Had someone other than a Western leader said those fateful words, the word "impunity" would have been thrown at them with an emphatic alacrity. An American senator serving on the foreign relations committee echoed the British sentiments and said, "Our concern is that this is a court that is irreparably flawed, that is created with an independent prosecutor, with no checks and balances on his power, answerable to no state institution, and that this court is going to be used for politicised prosecutions."

The understanding of the States which subscribed to the Treaty in good faith was two-fold. First, those world powers were hesitant to a process that might make them accountable for such spectacularly criminal international adventures as the wars in Iraq, Syria, Libya, Afghanistan and other places, and such hideous enterprises as renditions and torture. Such states did not, therefore, consider such warnings as applicable to pacific and friendly parties.

Secondly, it was the understanding of good-faith subscribers that the ICC would administer and secure justice in a fair, impartial and independent manner and, as an international court, bring accountability to situations and perpetrators everywhere in the world. As well, it was hoped that the ICC would set the highest standards of justice and judicial processes. As has been demonstrated quite thoroughly over the past decade, the good-faith subscribers had fallen prey to their highmindedness and idealism. Western powers are the key drivers of the ICC process. They have used prosecutions as ruses and bait to pressure Kenyan leadership into adopting, or renouncing various positions.

Close to 70 percent of the Court's annual budget is funded by the European Union. The threat of prosecution usually suffices to have pliant countries execute policies favourable to these countries. Through it, regime-changes have been attempted in Africa. A number of them have succeeded. The Office of the Prosecutor made certain categorical pronouncements regarding eligibility for leadership of candidates in Kenya's last general election. Only a fortnight ago, the Prosecutor proposed undemocratic and unconstitutional adjustments to the Kenyan Presidency. These interventions go beyond interference in the internal affairs of a sovereign State. They constitute a fetid insult to Kenya and Africa.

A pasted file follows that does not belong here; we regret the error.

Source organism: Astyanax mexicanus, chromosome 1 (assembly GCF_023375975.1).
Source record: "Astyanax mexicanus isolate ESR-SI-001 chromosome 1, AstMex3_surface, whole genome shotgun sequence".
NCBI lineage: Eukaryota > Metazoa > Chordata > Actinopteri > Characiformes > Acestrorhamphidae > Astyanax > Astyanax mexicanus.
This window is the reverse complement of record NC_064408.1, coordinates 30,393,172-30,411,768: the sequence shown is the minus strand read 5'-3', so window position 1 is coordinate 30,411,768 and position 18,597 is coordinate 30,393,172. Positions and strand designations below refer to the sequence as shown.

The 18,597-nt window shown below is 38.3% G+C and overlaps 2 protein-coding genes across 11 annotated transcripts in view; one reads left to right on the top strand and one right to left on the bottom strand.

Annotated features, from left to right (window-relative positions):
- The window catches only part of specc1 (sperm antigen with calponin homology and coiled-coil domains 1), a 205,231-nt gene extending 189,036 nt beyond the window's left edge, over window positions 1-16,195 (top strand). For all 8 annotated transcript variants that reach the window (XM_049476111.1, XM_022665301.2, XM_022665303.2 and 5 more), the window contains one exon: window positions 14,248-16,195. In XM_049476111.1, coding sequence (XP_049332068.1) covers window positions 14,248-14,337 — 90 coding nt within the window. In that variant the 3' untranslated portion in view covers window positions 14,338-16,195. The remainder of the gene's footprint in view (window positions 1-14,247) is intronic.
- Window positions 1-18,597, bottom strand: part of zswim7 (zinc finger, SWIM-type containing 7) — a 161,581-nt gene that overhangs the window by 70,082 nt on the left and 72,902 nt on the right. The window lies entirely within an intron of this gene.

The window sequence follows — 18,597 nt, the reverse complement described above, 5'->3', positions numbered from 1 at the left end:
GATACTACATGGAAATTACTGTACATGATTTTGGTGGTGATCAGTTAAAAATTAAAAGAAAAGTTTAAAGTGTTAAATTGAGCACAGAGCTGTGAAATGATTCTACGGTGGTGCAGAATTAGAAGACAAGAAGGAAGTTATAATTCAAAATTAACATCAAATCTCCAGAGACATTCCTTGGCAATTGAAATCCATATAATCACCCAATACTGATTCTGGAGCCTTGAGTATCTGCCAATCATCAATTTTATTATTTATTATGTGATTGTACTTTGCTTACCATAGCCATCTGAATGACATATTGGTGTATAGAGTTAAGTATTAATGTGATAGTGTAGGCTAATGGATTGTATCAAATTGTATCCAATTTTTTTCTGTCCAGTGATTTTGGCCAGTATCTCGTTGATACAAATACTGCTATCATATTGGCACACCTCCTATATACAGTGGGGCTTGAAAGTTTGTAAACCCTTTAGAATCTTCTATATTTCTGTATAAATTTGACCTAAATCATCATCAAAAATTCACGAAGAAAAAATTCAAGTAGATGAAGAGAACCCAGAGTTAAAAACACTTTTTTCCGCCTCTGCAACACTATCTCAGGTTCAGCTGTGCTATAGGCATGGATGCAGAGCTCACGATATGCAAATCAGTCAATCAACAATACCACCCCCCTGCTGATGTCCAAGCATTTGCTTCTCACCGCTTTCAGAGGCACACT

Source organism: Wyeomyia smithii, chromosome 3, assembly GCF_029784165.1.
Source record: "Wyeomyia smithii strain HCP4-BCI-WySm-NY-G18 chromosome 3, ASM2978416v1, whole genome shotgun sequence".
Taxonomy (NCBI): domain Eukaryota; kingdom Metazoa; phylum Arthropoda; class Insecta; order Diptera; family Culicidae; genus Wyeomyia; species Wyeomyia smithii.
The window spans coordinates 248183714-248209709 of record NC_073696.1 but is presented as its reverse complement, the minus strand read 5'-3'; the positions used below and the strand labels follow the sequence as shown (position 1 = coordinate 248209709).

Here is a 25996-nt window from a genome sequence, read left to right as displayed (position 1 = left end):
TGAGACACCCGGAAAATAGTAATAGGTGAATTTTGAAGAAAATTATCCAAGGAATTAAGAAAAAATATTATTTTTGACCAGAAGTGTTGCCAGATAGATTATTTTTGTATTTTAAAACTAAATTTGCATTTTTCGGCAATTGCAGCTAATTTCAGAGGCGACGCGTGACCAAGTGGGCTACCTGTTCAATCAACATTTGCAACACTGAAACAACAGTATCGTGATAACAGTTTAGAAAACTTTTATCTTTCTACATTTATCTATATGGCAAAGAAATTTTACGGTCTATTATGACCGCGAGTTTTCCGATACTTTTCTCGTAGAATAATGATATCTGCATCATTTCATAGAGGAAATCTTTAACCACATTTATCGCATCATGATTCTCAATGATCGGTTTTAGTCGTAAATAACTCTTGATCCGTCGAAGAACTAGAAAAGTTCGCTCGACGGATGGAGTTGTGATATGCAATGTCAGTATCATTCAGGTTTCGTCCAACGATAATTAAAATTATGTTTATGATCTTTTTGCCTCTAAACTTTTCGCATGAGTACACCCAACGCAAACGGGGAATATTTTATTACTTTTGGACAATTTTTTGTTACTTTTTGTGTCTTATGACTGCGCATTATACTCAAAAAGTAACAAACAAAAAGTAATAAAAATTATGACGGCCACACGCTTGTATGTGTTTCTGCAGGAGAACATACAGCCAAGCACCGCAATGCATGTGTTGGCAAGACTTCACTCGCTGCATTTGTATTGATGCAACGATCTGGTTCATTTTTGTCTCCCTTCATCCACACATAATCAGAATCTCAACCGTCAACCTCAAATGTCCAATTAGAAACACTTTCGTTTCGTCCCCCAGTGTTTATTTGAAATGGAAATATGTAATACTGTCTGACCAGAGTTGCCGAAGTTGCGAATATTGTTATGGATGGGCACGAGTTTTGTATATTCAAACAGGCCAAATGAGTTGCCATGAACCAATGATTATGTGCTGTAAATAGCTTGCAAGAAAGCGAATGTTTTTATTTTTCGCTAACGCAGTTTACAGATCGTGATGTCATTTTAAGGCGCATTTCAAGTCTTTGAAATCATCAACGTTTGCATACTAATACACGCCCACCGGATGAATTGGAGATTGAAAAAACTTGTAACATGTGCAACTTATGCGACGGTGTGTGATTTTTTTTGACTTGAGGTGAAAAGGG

African sovereignty means nothing to the ICC and its patrons. They also dovetail altogether too conveniently with the warnings given to Kenyans just before the last elections: choices have consequences. This chorus was led by the USA, Britain, EU, and certain eminent persons in global affairs. It was a threat made to Kenyans. My government's decisive election must be seen as a categorical rebuke by the people of Kenya of those who wished to interfere with our internal affairs and infringe our sovereignty.

America and Britain do not have to worry about accountability for international crimes. Although certain norms of international law are deemed peremptory, this only applies to non-Western states. Otherwise, they are inert. It is this double standard and the overt politicisation of the ICC that should be of concern to us. It is the fact that this court performs on the cue of European and American governments against the sovereignty of African States and peoples that should outrage us.

People have termed this situation "race-hunting." I find great difficulty adjudging them wrong. What is the fate of International Justice? I dare say that it has lost support owing to the subversive machinations of its key proponents. Cynicism has no place in justice. Yet it takes no mean amount of selfish and malevolent calculation to mutate a quest for accountability on the basis of truth, into a hunger for dramatic sacrifices to advance geopolitical ends.

The ICC has been reduced into a painfully farcical pantomime, a travesty that adds insult to the injury of victims. It stopped being the home of justice the day it became the toy of declining imperial powers. This is the circumstance which today compels us to agree with the reasons US, China, Israel, India and other non-signatory States hold for abstaining from the Rome Treaty.